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Agilect Demonstrates Improvement in Parkinson's Disease Symptoms in Levodopa-Treated Patients

KANSAS CITY, Mo., and TEANECK, N.J., March 10 /PRNewswire/ -- Patients with Parkinson's disease (PD), who were optimized on levodopa therapy and other PD therapies, experienced a significant reduction in the duration of "off" time, as well as an improvement in motor symptom control during both "on" and "off" periods when once-daily AGILECT® (rasagiline tablets) was added to their treatment regimen.

The positive effects seen with once-daily AGILECT® were similar to those seen in patients treated with entacapone, given with each levodopa dose, when compared to placebo. The results of the "LARGO" study (Lasting effect in Adjunct therapy with Rasagiline Given Once daily) will be published in the March 12 issue of The Lancet.

"Motor fluctuations are among the most common disabling complications of levodopa therapy," according to Professor Oliver Rascol, M.D., Ph.D., Department of Clinical Pharmacology, University Hospital, Toulouse, France, and principal investigator of the LARGO trial. "Treatment regimens with other medications, such as a COMT inhibitor or dopamine agonists, have been shown to have some positive effect but also carry a more complicated administration and titration schedule," he said. "The positive results seen in this trial, together with a once-daily dose that does not require titration, means that AGILECT® may offer patients a new treatment option for moderate-to-advanced PD."

The LARGO study was a multicenter, 18-week randomized, placebo-controlled, double-blind, parallel trial implemented at 74 sites in Europe, Israel, and Argentina. The study included 687 PD patients with a clinical diagnosis of idiopathic PD, who were experiencing motor fluctuations despite receiving optimized levodopa therapy with or without stable doses of other additional anti-PD drugs, including dopamine agonists and anticholinergic agents. All patients received optimized levodopa and were randomized to receive AGILECT® (rasagiline tablets) 1mg once-daily, entacapone 200mg with each levodopa dose or placebo.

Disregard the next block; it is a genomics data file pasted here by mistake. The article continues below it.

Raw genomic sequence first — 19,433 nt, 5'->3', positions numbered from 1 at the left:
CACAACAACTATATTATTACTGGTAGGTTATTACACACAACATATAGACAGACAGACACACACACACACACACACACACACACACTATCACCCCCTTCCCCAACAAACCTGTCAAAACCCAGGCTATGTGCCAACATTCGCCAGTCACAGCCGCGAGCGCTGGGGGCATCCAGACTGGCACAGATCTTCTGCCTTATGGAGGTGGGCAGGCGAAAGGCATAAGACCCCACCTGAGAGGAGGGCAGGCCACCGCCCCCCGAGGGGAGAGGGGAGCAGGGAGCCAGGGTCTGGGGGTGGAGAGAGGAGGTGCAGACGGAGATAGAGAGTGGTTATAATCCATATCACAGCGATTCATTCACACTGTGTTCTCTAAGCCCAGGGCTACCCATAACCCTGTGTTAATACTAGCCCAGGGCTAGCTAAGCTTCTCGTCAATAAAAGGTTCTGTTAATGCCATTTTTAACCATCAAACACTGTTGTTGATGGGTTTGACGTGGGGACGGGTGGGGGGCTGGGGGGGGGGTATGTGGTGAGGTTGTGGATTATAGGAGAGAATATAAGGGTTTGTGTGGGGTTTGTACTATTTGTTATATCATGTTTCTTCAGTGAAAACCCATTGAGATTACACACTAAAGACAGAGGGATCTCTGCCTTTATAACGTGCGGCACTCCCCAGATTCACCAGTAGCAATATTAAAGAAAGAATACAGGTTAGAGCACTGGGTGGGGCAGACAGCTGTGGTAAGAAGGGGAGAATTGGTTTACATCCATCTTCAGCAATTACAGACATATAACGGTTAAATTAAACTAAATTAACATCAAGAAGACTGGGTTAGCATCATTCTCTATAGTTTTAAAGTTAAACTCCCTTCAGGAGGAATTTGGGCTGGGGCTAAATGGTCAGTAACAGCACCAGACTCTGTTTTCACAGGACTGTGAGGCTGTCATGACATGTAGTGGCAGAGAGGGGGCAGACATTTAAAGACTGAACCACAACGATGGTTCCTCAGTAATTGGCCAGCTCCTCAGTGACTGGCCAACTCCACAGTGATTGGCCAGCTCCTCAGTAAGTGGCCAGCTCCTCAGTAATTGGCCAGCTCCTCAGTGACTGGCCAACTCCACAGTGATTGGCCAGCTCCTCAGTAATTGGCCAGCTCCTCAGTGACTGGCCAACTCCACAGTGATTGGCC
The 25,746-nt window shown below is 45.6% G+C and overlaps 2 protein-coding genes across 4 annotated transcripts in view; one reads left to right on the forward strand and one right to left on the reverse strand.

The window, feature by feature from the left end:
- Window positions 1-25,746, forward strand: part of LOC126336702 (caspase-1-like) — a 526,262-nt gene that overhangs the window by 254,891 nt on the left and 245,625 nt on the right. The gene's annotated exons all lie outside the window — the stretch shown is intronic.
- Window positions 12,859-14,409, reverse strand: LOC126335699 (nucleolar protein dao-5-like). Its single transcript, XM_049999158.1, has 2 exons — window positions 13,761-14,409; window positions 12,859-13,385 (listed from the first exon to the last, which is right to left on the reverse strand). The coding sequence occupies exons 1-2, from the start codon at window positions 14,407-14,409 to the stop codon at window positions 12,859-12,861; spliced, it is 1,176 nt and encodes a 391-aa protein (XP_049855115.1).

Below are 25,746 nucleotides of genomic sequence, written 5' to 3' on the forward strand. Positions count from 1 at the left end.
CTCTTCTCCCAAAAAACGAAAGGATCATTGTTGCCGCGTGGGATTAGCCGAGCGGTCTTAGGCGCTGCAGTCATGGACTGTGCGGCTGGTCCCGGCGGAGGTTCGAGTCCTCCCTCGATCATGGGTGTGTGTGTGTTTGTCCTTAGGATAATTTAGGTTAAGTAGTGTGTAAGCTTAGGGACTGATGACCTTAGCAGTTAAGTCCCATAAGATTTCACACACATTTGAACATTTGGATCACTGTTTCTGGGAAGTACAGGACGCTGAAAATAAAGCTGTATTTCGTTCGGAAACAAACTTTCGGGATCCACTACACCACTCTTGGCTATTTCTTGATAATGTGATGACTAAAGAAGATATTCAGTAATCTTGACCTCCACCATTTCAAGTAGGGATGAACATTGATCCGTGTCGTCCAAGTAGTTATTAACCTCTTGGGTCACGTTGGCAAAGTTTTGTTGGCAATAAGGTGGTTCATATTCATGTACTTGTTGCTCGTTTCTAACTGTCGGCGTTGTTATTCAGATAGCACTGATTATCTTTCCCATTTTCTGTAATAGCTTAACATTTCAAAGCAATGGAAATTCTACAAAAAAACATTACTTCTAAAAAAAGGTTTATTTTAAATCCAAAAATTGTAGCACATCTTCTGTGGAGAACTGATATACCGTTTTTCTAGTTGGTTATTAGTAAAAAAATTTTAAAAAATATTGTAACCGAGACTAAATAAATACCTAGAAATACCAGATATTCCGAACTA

Patients receiving either AGILECT® or entacapone in addition to levodopa had similar significant reductions from baseline in average total "off" time of 1.20 hours compared with a 0.4 hour reduction in "off" time with placebo. Treatment also resulted in an increase in "on" time, the majority of which was without troublesome dyskinesia (a distortion or impairment of voluntary movement that interferes with daily activities). Additionally, patients treated with once-daily AGILECT® demonstrated significant improvements in PD symptoms based on the Unified Parkinson's Disease Rating Scale (UPDRS) motor sub-scale during "on" and "off" periods. UPDRS ADL (activities of daily living) score at "off" time and Clinical Global Improvement (CGI) score were also significantly improved. The UPDRS is a commonly used research tool that measures a patient's ability to perform simple motor tasks and activities of daily living. There were improvements in tremor, rigidity and bradykinesia (abnormal slowness of movement) in those patients receiving AGILECT® compared to placebo. The results seen with AGILECT® were similar to those seen with entacapone. Only the AGILECT® group demonstrated improvement in gait/instability, UPDRS-freezing, and UPDRS- motor scores in the "practically defined" "off" state.

"The results from this study show that AGILECT® reduces motor fluctuations for patients with PD. Reducing 'off' time and easy to use therapy remain important unmet needs for the treatment of patients with PD," said David Brooks, M.D., DSc., Division of Neuroscience, Hammersmith Hospital, London, England. "These results, along with simple once-daily administration without the need to titrate dosing, are relevant factors in treating patients who may already be receiving complicated treatment regimens."

Patients taking once-daily AGILECT® (rasagiline tablets) experienced adverse events at a rate similar to placebo. The most common events observed with rasagiline versus placebo (at an incidence of 2% or greater in the rasagiline group and greater than or equal to placebo) were postural hypotension (2% versus 0%), peripheral edema (2% versus 1%), depression (3% versus 3%), dizziness (3% versus 2%), dyskinesia (5% versus 4%), hallucinations (2% versus 1%), dry mouth (2% versus 1%) and sleep disorder (3% versus 2%). A lower number of discontinuations due to adverse events were observed in the AGILECT® group (7%) compared to placebo (11%). Overall, the AGILECT® group was comparable with respect to the incidence of dopaminergic adverse events to the placebo and entacapone groups.

The results from the LARGO study are consistent with another pivotal adjunct therapy trial comparing AGILECT® versus placebo published in the February 2005 issue of the Archives of Neurology.

AGILECT® is a novel, potent, second generation, selective, irreversible monoamine oxidase type-B (MAO-B) inhibitor that blocks the breakdown of dopamine, a substance in the brain needed to facilitate movement. A new drug application for AGILECT® for the treatment of PD was submitted to the U.S. Food and Drug Administration (FDA) Sept. 5, 2003. Indications are being sought for once-daily AGILECT® as monotherapy in early PD and as an adjunct to levodopa in moderate to advanced disease.

Parkinson's disease is a degenerative disorder of the brain. Symptoms can include tremor, stiffness, slowness of movement, and impaired balance. An estimated one million Americans have PD, which usually initially affects people over the age of 50.

Source: Teva Neuroscience, Inc.

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